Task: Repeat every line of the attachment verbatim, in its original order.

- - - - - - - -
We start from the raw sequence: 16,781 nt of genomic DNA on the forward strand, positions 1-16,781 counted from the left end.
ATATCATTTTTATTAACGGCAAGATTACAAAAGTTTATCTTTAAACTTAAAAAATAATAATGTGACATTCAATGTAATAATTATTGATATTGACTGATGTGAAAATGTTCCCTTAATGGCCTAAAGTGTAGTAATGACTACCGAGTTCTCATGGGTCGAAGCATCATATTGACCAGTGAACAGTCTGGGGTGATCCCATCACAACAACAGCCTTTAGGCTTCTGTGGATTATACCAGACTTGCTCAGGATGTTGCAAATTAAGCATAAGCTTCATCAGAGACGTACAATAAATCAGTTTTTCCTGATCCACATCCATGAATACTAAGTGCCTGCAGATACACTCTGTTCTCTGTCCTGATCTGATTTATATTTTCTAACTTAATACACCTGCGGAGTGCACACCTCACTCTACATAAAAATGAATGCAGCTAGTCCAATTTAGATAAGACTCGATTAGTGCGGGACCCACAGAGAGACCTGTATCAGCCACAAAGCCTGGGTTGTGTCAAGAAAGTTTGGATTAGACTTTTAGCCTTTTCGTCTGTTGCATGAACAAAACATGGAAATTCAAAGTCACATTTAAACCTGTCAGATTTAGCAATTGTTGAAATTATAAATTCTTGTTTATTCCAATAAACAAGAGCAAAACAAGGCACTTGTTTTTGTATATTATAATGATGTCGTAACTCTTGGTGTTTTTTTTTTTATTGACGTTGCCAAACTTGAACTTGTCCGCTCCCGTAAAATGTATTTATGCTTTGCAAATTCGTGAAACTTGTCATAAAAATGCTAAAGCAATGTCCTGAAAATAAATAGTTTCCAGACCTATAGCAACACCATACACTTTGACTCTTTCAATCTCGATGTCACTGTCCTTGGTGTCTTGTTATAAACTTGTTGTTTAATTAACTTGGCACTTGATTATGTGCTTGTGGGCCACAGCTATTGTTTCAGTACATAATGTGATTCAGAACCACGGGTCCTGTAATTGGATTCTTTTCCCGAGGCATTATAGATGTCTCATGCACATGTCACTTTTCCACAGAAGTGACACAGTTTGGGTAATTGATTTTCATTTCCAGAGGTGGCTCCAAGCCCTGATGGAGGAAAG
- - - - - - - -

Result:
We start from the raw sequence: 16,781 nt of genomic DNA on the forward strand, positions 1-16,781 counted from the left end.
ATATCATTTTTATTAACGGCAAGATTACAAAAGTTTATCTTTAAACTTAAAAAATAATAATGTGACATTCAATGTAATAATTATTGATATTGACTGATGTGAAAATGTTCCCTTAATGGCCTAAAGTGTAGTAATGACTACCGAGTTCTCATGGGTCGAAGCATCATATTGACCAGTGAACAGTCTGGGGTGATCCCATCACAACAACAGCCTTTAGGCTTCTGTGGATTATACCAGACTTGCTCAGGATGTTGCAAATTAAGCATAAGCTTCATCAGAGACGTACAATAAATCAGTTTTTCCTGATCCACATCCATGAATACTAAGTGCCTGCAGATACACTCTGTTCTCTGTCCTGATCTGATTTATATTTTCTAACTTAATACACCTGCGGAGTGCACACCTCACTCTACATAAAAATGAATGCAGCTAGTCCAATTTAGATAAGACTCGATTAGTGCGGGACCCACAGAGAGACCTGTATCAGCCACAAAGCCTGGGTTGTGTCAAGAAAGTTTGGATTAGACTTTTAGCCTTTTCGTCTGTTGCATGAACAAAACATGGAAATTCAAAGTCACATTTAAACCTGTCAGATTTAGCAATTGTTGAAATTATAAATTCTTGTTTATTCCAATAAACAAGAGCAAAACAAGGCACTTGTTTTTGTATATTATAATGATGTCGTAACTCTTGGTGTTTTTTTTTTTATTGACGTTGCCAAACTTGAACTTGTCCGCTCCCGTAAAATGTATTTATGCTTTGCAAATTCGTGAAACTTGTCATAAAAATGCTAAAGCAATGTCCTGAAAATAAATAGTTTCCAGACCTATAGCAACACCATACACTTTGACTCTTTCAATCTCGATGTCACTGTCCTTGGTGTCTTGTTATAAACTTGTTGTTTAATTAACTTGGCACTTGATTATGTGCTTGTGGGCCACAGCTATTGTTTCAGTACATAATGTGATTCAGAACCACGGGTCCTGTAATTGGATTCTTTTCCCGAGGCATTATAGATGTCTCATGCACATGTCACTTTTCCACAGAAGTGACACAGTTTGGGTAATTGATTTTCATTTCCAGAGGTGGCTCCAAGCCCTGATGGAGGAAAG